Harmonium and harmonica player Eero Grundström and five-string violin and nyckelharpa wizard Emilia Lajunen first joined forces for their gold-selling double album Pelimannit/Hiljainen haltioituminen, which made a clear distinction between traditional pelimanni music and archaic kantele and jouhikko tunes. The duo’s new album Korpin marssi, however, explores the contact points between these two traditions and the common journey of dance rhythms and the concept of long aesthetics. As such, the new album contributes perhaps even more to the slowly changing history of folk music, which continues to live in the hands of today’s musicians.
The album provides quite a physical listening experience: starting from the earthy opening sounds, the listener feels a metaphoric punch to the gut, getting a strong message that this music will not bow to anyone, even though the clever, nuanced and even delicate arrangements have in actual fact been drawn from all possible genres, including classical music. The dance tunes, from the solemn minuets to the jaunty maanitus tunes on the kantele, positively force you to bounce along. Several tracks even made me laugh out loud when the insightful arrangements, the joy of playing and the musicians’ way of seizing the moment came right through to the listener.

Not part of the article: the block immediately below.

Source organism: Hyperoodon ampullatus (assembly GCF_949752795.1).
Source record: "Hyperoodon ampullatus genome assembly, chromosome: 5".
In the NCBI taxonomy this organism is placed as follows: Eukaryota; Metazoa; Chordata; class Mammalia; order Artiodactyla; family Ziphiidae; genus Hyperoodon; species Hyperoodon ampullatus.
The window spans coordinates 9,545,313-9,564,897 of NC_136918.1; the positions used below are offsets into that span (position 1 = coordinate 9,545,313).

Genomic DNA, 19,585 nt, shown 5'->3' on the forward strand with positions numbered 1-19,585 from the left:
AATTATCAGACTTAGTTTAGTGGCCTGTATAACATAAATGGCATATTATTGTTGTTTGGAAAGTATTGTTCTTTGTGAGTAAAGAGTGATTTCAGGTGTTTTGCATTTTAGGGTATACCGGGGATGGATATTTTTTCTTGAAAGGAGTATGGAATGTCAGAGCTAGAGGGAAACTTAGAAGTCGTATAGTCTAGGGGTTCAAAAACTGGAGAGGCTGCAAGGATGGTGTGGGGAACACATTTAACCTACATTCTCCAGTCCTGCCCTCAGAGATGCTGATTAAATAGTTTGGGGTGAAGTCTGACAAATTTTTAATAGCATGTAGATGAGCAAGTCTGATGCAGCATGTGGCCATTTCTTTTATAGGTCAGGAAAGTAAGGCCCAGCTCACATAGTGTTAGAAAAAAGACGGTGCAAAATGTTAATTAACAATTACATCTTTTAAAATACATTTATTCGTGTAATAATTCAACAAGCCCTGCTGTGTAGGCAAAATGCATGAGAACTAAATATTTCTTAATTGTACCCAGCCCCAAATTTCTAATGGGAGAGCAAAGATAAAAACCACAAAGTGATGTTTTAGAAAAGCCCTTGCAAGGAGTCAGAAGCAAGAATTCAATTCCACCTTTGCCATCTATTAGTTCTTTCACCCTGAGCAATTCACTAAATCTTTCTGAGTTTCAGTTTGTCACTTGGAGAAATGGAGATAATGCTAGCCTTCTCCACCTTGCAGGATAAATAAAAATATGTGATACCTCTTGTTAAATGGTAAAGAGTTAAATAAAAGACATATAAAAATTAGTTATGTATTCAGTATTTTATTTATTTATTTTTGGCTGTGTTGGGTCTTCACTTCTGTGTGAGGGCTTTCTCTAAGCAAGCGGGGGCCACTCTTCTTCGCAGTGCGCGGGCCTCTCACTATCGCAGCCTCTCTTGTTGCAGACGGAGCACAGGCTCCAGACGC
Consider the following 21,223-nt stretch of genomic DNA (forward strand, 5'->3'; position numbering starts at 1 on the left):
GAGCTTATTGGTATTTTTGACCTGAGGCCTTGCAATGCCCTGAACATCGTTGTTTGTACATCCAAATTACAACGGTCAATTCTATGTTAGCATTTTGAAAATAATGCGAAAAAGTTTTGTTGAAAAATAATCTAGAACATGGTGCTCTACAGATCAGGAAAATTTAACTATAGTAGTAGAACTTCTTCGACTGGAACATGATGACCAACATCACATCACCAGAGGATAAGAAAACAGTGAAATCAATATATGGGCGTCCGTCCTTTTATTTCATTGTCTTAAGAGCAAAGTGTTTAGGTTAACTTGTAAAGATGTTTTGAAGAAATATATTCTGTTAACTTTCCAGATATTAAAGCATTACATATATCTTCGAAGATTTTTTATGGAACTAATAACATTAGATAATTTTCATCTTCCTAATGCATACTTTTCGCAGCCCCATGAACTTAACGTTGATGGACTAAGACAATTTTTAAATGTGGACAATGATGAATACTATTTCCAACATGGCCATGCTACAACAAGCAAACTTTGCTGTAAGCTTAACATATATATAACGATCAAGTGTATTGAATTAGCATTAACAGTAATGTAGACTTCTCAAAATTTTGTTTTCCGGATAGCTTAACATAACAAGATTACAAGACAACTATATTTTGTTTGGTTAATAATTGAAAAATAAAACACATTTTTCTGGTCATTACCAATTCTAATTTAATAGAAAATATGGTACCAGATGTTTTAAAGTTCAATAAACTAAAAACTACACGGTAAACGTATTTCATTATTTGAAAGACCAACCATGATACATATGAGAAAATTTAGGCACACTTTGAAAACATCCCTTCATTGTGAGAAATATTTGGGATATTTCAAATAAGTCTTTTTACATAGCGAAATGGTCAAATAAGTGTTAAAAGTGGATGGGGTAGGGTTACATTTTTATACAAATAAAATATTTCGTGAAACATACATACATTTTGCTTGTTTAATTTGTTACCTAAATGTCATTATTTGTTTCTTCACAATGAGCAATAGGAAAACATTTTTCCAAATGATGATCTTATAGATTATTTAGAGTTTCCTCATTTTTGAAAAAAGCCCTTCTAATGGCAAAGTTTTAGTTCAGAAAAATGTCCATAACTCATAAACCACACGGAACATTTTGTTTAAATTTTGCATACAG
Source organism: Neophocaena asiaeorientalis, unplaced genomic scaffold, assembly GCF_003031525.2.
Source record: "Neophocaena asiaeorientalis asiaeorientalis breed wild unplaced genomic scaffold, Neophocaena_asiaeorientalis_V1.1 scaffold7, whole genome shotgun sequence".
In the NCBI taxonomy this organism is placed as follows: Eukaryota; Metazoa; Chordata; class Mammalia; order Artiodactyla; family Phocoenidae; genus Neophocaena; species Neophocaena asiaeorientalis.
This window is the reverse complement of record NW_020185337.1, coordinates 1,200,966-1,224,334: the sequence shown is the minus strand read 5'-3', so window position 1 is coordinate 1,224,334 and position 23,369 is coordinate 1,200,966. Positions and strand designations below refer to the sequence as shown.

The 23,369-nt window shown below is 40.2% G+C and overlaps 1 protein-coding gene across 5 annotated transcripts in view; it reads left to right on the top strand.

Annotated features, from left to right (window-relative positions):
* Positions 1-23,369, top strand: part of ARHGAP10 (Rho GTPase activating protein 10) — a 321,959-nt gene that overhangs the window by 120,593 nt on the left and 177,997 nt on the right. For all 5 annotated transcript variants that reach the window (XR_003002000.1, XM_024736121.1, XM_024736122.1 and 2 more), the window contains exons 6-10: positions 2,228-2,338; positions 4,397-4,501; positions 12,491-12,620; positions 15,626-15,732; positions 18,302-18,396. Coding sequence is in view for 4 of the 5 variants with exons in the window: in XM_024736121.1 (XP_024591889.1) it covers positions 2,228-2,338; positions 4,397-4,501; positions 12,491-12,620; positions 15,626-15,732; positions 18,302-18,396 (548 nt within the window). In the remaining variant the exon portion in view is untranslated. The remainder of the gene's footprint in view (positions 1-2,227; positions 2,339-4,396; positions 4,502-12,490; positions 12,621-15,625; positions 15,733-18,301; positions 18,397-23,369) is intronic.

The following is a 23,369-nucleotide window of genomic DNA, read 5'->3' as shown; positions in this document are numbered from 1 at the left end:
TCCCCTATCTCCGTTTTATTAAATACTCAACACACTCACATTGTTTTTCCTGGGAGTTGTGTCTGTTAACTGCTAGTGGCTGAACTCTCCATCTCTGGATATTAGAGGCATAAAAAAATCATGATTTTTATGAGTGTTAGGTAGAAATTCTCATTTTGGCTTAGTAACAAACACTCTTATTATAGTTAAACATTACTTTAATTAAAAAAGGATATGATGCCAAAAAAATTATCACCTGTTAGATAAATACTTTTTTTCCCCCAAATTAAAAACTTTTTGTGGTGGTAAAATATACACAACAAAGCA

If I had to choose one recording to preserve for the future or to send off to space in order to illustrate humankind’s history and humaneness, this album would get my vote.
JUURI & JUURI: Korpin marssi [March of the Raven]
Emilia Lajunen - five-string violin, nyckelharpa
Eero Grundström - harmonium, harmonica
Nordic Notes NN115
Translation: Hanna-Mari Latham